Security experts are warning users of a high risk of phishing operations connected to Hurricane Gustav.
Both the US Computer Emergency Response Team (US-Cert) and security firm Sans issued warnings to users about a rise in the registration of domains connected to relief efforts for the storm, which hit the US Gulf Coast on Monday after tearing through the Caribbean.
Researchers say the registration pattern follows previous instances in which domains were strategically registered in the aftermath of a disaster and then used to host phishing and fraud operations disguised as relief efforts.
The use of fake phishing sites came to a head almost exactly two years ago, when scammers set up numerous fake donation sites to take advantage of those seeking to donate to victims of Hurricane Katrina.
"This time around it looks like the people who like to register domain names in anticipation of a storm's arrival have already started registering them for Gustav and Hanna," wrote Sans researcher Marcus Sachs.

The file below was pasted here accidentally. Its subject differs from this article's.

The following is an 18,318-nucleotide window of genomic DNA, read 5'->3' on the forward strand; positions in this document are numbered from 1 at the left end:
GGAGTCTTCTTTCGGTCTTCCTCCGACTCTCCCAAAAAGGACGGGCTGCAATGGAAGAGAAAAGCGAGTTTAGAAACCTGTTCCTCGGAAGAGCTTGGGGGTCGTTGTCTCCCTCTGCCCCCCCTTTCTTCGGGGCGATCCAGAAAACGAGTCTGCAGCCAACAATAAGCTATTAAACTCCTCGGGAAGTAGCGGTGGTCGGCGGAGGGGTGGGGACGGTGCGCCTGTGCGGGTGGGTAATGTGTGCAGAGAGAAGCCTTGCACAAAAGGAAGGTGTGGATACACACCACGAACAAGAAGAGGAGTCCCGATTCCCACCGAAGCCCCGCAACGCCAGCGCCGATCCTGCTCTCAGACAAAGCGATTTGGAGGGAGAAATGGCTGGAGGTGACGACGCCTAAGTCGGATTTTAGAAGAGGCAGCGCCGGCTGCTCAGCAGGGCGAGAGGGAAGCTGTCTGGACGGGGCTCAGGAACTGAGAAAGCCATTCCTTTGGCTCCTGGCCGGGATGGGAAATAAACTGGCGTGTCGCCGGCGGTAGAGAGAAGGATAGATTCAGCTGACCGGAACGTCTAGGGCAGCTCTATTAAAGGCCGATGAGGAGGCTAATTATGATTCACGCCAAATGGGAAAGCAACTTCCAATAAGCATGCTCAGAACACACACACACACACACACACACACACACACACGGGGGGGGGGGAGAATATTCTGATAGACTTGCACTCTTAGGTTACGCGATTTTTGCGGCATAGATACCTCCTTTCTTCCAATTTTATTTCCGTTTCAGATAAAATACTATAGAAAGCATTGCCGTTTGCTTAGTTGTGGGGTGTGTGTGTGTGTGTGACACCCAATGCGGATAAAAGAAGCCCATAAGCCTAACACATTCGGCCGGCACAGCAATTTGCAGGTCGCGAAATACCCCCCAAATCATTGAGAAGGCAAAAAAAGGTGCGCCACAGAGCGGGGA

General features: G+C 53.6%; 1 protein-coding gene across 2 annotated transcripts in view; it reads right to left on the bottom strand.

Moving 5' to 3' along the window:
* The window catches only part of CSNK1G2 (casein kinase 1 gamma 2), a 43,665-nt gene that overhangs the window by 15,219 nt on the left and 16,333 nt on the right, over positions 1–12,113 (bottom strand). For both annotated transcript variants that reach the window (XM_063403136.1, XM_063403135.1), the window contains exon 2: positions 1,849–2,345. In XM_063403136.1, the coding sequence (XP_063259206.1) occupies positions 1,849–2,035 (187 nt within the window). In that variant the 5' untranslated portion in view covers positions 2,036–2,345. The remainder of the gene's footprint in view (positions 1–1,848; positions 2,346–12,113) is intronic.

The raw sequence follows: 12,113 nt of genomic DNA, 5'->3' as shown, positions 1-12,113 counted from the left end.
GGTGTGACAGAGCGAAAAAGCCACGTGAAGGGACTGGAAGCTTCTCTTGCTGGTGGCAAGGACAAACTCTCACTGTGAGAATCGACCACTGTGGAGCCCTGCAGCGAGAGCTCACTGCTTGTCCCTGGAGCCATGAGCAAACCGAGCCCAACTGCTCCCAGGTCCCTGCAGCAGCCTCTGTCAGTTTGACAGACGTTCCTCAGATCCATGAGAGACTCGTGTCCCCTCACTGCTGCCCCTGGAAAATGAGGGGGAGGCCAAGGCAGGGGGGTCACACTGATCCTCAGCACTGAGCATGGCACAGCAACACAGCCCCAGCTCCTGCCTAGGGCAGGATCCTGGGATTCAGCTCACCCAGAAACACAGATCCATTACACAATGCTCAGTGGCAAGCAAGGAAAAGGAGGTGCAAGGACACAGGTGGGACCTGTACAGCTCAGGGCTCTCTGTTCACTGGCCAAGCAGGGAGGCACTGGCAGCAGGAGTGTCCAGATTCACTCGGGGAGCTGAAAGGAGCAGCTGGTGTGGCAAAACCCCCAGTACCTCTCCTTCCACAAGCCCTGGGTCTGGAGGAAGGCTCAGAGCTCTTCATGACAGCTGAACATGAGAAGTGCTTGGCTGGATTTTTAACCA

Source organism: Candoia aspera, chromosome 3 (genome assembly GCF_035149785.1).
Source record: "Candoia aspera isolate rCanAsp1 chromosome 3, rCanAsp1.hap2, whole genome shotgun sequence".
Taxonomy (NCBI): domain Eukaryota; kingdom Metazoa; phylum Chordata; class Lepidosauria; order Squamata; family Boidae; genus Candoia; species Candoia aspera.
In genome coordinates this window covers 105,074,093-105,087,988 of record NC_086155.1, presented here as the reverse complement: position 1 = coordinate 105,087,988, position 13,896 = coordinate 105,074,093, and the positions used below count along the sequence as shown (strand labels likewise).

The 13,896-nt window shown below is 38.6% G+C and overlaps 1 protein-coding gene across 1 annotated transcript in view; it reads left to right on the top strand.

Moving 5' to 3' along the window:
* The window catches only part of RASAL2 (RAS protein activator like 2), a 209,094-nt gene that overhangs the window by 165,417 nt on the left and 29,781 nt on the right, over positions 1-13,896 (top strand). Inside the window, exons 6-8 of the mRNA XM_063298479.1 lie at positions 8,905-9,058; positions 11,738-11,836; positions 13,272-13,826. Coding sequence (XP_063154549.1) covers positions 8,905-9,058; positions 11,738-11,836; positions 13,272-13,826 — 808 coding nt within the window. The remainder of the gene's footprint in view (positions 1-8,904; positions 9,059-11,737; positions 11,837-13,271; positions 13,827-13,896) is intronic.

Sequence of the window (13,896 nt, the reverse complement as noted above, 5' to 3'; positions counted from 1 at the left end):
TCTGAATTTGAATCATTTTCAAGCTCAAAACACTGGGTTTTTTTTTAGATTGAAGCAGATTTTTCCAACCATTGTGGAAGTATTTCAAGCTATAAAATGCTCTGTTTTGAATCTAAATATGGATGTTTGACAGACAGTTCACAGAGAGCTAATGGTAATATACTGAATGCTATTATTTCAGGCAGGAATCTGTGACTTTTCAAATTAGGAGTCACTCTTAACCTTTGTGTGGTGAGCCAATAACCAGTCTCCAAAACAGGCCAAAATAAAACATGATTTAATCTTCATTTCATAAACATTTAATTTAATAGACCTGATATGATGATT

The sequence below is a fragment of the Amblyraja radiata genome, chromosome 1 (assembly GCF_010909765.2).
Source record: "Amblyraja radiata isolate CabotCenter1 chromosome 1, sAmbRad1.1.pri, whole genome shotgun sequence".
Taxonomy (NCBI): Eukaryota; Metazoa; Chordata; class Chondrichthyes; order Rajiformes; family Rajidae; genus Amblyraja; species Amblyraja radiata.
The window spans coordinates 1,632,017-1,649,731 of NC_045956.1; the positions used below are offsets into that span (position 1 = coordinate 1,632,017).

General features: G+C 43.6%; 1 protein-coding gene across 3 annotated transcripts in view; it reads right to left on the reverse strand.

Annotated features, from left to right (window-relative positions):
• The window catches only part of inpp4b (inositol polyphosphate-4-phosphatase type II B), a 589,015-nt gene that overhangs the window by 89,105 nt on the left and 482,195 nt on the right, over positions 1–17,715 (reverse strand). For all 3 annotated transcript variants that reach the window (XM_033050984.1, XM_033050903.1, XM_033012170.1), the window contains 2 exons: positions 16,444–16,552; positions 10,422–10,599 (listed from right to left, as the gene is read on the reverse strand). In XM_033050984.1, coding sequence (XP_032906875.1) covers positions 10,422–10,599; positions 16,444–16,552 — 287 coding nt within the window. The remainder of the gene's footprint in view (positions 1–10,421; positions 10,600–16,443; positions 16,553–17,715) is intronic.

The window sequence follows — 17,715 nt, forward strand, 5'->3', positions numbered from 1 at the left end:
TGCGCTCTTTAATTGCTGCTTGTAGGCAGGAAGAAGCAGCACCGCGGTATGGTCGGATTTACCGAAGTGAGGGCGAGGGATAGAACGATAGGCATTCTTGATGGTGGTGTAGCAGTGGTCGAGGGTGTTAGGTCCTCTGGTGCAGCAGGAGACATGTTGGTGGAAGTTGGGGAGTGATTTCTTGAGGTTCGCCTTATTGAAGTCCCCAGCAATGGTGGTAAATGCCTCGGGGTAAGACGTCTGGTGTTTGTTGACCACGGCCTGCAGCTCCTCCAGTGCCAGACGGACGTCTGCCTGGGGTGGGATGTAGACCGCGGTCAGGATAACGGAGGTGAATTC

"I'm not suggesting that they are up to no good, but simply pointing out that the rush has started and we need to make sure our users are aware of the potential for scam sites appearing online in the next few days."
US-Cert said in a recent posting that users should follow current best practices against phishing, such as avoiding links in unsolicited e-mails. The group is also recommending that users screen all hurricane relief charities against a special Federal Trade Commission checklist.
Users can also safely donate to relief efforts through known national charities such as the American Red Cross.
Web braces for wave of hurricane scams
By Shaun Nichols on Sep 3, 2008 11:34AM